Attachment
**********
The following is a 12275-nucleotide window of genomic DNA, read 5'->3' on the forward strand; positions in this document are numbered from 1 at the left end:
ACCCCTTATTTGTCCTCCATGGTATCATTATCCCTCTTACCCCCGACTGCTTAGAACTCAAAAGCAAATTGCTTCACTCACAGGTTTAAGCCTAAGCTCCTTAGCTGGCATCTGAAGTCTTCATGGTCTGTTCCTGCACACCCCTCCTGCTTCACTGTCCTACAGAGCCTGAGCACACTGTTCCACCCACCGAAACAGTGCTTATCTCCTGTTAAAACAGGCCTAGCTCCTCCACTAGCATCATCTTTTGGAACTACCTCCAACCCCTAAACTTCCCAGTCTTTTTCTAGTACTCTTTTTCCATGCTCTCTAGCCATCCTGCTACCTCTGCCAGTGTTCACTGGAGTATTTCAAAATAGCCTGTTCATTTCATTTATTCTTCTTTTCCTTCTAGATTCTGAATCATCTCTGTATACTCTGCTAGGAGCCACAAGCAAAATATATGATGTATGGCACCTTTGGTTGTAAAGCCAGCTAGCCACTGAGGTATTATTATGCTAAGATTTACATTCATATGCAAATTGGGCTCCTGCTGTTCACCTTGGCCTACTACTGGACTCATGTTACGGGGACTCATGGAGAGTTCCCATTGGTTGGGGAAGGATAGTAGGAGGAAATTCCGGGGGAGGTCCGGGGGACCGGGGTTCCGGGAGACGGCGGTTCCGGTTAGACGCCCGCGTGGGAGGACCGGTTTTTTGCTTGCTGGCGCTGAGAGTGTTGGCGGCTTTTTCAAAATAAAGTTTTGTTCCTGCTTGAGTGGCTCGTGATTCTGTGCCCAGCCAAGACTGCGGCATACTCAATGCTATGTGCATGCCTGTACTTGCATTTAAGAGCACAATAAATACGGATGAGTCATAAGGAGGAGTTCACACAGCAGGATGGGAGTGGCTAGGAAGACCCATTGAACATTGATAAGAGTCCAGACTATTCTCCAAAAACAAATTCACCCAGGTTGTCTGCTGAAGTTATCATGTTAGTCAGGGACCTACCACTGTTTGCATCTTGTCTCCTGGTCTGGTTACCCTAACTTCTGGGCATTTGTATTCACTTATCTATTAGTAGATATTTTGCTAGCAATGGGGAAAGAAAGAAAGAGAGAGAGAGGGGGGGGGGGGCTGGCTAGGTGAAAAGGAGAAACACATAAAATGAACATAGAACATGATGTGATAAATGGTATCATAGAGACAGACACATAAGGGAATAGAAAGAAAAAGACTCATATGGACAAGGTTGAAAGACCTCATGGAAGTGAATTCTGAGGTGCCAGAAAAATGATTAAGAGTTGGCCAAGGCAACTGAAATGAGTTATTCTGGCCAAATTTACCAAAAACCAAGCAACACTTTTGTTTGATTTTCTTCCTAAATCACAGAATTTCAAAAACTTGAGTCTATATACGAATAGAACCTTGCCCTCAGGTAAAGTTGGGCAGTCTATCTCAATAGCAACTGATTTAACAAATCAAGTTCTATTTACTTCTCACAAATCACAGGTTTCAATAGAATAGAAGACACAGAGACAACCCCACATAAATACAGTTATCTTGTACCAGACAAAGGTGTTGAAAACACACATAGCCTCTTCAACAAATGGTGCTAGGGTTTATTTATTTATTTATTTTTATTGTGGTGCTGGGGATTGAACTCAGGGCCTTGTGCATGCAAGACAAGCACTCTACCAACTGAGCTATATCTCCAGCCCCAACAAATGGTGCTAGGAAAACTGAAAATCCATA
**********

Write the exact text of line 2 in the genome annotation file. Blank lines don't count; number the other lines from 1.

ACCCCTTATTTGTCCTCCATGGTATCATTATCCCTCTTACCCCCGACTGCTTAGAACTCAAAAGCAAATTGCTTCACTCACAGGTTTAAGCCTAAGCTCCTTAGCTGGCATCTGAAGTCTTCATGGTCTGTTCCTGCACACCCCTCCTGCTTCACTGTCCTACAGAGCCTGAGCACACTGTTCCACCCACCGAAACAGTGCTTATCTCCTGTTAAAACAGGCCTAGCTCCTCCACTAGCATCATCTTTTGGAACTACCTCCAACCCCTAAACTTCCCAGTCTTTTTCTAGTACTCTTTTTCCATGCTCTCTAGCCATCCTGCTACCTCTGCCAGTGTTCACTGGAGTATTTCAAAATAGCCTGTTCATTTCATTTATTCTTCTTTTCCTTCTAGATTCTGAATCATCTCTGTATACTCTGCTAGGAGCCACAAGCAAAATATATGATGTATGGCACCTTTGGTTGTAAAGCCAGCTAGCCACTGAGGTATTATTATGCTAAGATTTACATTCATATGCAAATTGGGCTCCTGCTGTTCACCTTGGCCTACTACTGGACTCATGTTACGGGGACTCATGGAGAGTTCCCATTGGTTGGGGAAGGATAGTAGGAGGAAATTCCGGGGGAGGTCCGGGGGACCGGGGTTCCGGGAGACGGCGGTTCCGGTTAGACGCCCGCGTGGGAGGACCGGTTTTTTGCTTGCTGGCGCTGAGAGTGTTGGCGGCTTTTTCAAAATAAAGTTTTGTTCCTGCTTGAGTGGCTCGTGATTCTGTGCCCAGCCAAGACTGCGGCATACTCAATGCTATGTGCATGCCTGTACTTGCATTTAAGAGCACAATAAATACGGATGAGTCATAAGGAGGAGTTCACACAGCAGGATGGGAGTGGCTAGGAAGACCCATTGAACATTGATAAGAGTCCAGACTATTCTCCAAAAACAAATTCACCCAGGTTGTCTGCTGAAGTTATCATGTTAGTCAGGGACCTACCACTGTTTGCATCTTGTCTCCTGGTCTGGTTACCCTAACTTCTGGGCATTTGTATTCACTTATCTATTAGTAGATATTTTGCTAGCAATGGGGAAAGAAAGAAAGAGAGAGAGAGGGGGGGGGGGGCTGGCTAGGTGAAAAGGAGAAACACATAAAATGAACATAGAACATGATGTGATAAATGGTATCATAGAGACAGACACATAAGGGAATAGAAAGAAAAAGACTCATATGGACAAGGTTGAAAGACCTCATGGAAGTGAATTCTGAGGTGCCAGAAAAATGATTAAGAGTTGGCCAAGGCAACTGAAATGAGTTATTCTGGCCAAATTTACCAAAAACCAAGCAACACTTTTGTTTGATTTTCTTCCTAAATCACAGAATTTCAAAAACTTGAGTCTATATACGAATAGAACCTTGCCCTCAGGTAAAGTTGGGCAGTCTATCTCAATAGCAACTGATTTAACAAATCAAGTTCTATTTACTTCTCACAAATCACAGGTTTCAATAGAATAGAAGACACAGAGACAACCCCACATAAATACAGTTATCTTGTACCAGACAAAGGTGTTGAAAACACACATAGCCTCTTCAACAAATGGTGCTAGGGTTTATTTATTTATTTATTTTTATTGTGGTGCTGGGGATTGAACTCAGGGCCTTGTGCATGCAAGACAAGCACTCTACCAACTGAGCTATATCTCCAGCCCCAACAAATGGTGCTAGGAAAACTGAAAATCCATA